I am living in the same house until retirement, unless we decide to change that up a year or so before retirement.  We arenít extravagant, but could reach a bit on an efficient home (we are considering something like a LEED Platnium type of home).

Huskerfan

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Re: Case study: Military Life and retirement
« Reply #13 on: March 13, 2019, 09:04:50 PM »



Nords!  I canít thank you enough for diving into this. Iíll clear up a few things and try to address a few things as well.  Iíve added some explanations below. I hope it clears the mud a bit.  Obviously, I look forward to anything that catches your eyes as being incorrect.

Military Math explanation:
I am AGR with the NG.  So the timeframes/years and stuff are calculated a bit odd. But I will be looking at an Active Duty retirement, not the M-Day version of collecting at 60 years old.
 
I am at nearly 17 years Active Federal Service (AFS) right now.  I have served 24 years.  For the extra 7 years (between 17 years and 24 years), Iíve earned an additional amount of 1 year and 2 months of equivalent AFS.  The catch with that: I cannot count that towards anything until I hit 20 years of AFS.  When I hit that in 2022, I automatically jump to 21 years and 2 months of AFS as that time rolls into the 20 years. I will be 44 years old in 2022.  The goal is to stay until I am 50, perhaps 51.   Thatís 6-7 years extra work.  Not 8-9.  My mistake.  It will still place me at 28 years of AFS if I stay until 51.

Pension calculations:
I set up an excel sheet and did a lot of number crunching.  Basically I imported the pay chart as it was last year, main focus was on my ranks (Warrant Officer).  Then I looked at the historical annual increases over the past twenty years in the military. I made it to where I can adjust this yearís Pay Chart for this yearís pay increase, while leaving each year in the future adjusted to the historical value over the past 20 years (2.1%).  I understand that past performance does not guarantee future outcomes, but when I looked at the data I figured this was the best that I got.  Next year, Iíll add the 3.1% for that column, and it adjusts the future years off of that yearís column and then each year after that at 2.1% increase (historical value). That gives me a round about idea of what to expect a CW4 will be making in 2029.  Then I can base retirement pay off of: high three divided by 3.  Times .065 (SBP Payment).   I then added the Historical Cola increase (but that doesnít start counting until retirement year and beyond).  Thatís where I came up with the $6900ish number.  Let me know if the back of the napkin calculations figure out for you. ( I can shoot you my spreadsheet if you are interested in comparing)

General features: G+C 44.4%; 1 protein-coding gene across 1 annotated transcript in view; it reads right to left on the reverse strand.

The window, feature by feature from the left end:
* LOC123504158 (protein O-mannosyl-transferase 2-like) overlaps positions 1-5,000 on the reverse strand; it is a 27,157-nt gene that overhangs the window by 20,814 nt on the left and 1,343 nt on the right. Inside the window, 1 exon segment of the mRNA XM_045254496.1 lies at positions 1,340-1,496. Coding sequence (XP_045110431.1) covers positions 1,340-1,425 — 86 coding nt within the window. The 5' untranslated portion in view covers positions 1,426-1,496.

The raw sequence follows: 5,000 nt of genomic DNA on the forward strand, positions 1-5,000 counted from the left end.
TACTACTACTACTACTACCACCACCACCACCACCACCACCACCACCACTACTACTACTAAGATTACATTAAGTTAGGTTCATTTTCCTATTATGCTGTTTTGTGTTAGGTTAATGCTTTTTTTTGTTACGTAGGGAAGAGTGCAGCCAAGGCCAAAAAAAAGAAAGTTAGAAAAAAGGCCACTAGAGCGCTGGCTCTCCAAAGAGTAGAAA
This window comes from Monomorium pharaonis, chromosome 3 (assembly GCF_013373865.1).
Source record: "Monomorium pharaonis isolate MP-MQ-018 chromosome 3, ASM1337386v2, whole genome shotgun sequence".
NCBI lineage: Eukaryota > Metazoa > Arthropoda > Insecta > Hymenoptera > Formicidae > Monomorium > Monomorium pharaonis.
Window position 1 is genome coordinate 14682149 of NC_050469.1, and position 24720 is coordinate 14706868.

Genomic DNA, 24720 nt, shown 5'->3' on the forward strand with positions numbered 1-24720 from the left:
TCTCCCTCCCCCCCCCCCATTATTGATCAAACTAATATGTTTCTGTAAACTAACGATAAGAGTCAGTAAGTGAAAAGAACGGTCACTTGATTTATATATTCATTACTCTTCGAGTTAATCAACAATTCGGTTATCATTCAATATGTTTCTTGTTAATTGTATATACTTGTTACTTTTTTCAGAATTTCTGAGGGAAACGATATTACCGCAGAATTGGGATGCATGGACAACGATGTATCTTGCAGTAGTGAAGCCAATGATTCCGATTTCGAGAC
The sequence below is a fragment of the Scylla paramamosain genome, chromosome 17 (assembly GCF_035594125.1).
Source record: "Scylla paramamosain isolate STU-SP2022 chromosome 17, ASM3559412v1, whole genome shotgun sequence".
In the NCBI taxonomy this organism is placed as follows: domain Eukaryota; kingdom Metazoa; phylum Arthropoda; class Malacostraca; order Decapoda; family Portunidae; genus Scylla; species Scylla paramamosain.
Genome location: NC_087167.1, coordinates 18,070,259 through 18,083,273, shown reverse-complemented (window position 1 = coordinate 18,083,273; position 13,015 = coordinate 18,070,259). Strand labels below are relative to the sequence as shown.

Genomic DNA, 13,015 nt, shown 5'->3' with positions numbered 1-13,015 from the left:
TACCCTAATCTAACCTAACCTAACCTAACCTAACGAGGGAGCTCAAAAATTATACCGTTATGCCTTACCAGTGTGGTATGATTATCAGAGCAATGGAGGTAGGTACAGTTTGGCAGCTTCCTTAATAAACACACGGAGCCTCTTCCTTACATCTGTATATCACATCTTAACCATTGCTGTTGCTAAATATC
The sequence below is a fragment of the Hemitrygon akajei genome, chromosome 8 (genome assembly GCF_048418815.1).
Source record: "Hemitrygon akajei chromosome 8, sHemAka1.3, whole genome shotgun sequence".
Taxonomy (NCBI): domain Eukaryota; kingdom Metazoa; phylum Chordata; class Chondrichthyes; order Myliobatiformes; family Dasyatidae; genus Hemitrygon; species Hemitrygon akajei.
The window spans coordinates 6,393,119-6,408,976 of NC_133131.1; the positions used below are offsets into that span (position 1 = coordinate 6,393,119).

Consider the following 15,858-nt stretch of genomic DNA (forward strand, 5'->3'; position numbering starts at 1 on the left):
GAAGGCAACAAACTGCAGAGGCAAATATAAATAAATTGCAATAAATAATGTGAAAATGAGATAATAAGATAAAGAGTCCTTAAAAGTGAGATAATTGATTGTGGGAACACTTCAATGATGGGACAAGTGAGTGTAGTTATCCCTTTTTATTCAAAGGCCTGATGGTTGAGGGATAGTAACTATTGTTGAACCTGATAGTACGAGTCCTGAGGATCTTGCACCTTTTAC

SBP:
I think itís a piece of mind thing.  If the pension is $6900ish, sheíd receive 55% of that. Itís an amount that doubles her pension. If I were to pass away and she no longer sees that money coming in, sheís still have my TSP and Roth.  But $3800 is guaranteed cash sheíll keep getting. Sheíll likely outlive me, her genetics seem better than mine.  However, I am interested in hearing more on this subject. My state retirement section tends to believe we are forced to make the election at the 20 year mark, and that we canít change that.  Iíd personally like to challenge that.

VA Disability: 
Iíve got everything documented very well. So I do have that part covered.  This section though, I completely agree with you. Itís a bold move to ďcount thatĒ and to be honest I have a separate column on my sheet that shows the pension without that percentage.  You are correct as you never know what your rating will be.  Working closely with a few ďfriendsĒ in the VA world, Iíd like to think Iím a pretty good candidate to hit 50%.  They seem to think more.  Iíll count this section as a welcome Christmas present if it were to happen. Iíll remove it form normal calculations, just as Iíve removed the Social Security from my equations.

Speaking of Social Security:
I agree.  I think the assumption of Social Security payouts are higher than CRDP with VA Disability.  I believe Iíll be at 50%, even using the funky VA math, but you are correct and guessing right now is simply a crapshoot.  I feel good about the possibility, but I would not wager $100 of my pension on it.

Monthly Expenses:
I owe a detailed response to this.  I will try to get that together. 
 
Debt:  Credit card debt is gone.  Thatís a small edit at least. Iím going to tackle my car payment now.

Counting future promotions:
The only reason I counted mine are because things are pretty step-based for Warrants.  If I was enlisted: Iíd never count on a promotion as those can be a crap shoot in the AGR world.  Officers can be DA Non-Select.  But Warrants in the AGR, NG community, are basically TIG based. As long as you have the Military Education completed, and you reach TIG: they push the promotion forward.  The next promotion is practically guaranteed.   The last one: that is debatable on if I want to stay or not.  The staying to 51 figures in the staying to reach the High Three for that new grade.  I very well could tap out at 48-49 and take a cut.  Not 100% ideal, but numbers should still work.  I think. 

Nords

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Re: Case study: Military Life and retirement
« Reply #14 on: March 14, 2019, 10:10:14 AM »

Military Math explanation:
I am AGR with the NG.  So the timeframes/years and stuff are calculated a bit odd. But I will be looking at an Active Duty retirement, not the M-Day version of collecting at 60 years old.
 
I am at nearly 17 years Active Federal Service (AFS) right now.  I have served 24 years.  For the extra 7 years (between 17 years and 24 years), Iíve earned an additional amount of 1 year and 2 months of equivalent AFS.  The catch with that: I cannot count that towards anything until I hit 20 years of AFS.  When I hit that in 2022, I automatically jump to 21 years and 2 months of AFS as that time rolls into the 20 years. I will be 44 years old in 2022.  The goal is to stay until I am 50, perhaps 51.   Thatís 6-7 years extra work.  Not 8-9.  My mistake.  It will still place me at 28 years of AFS if I stay until 51.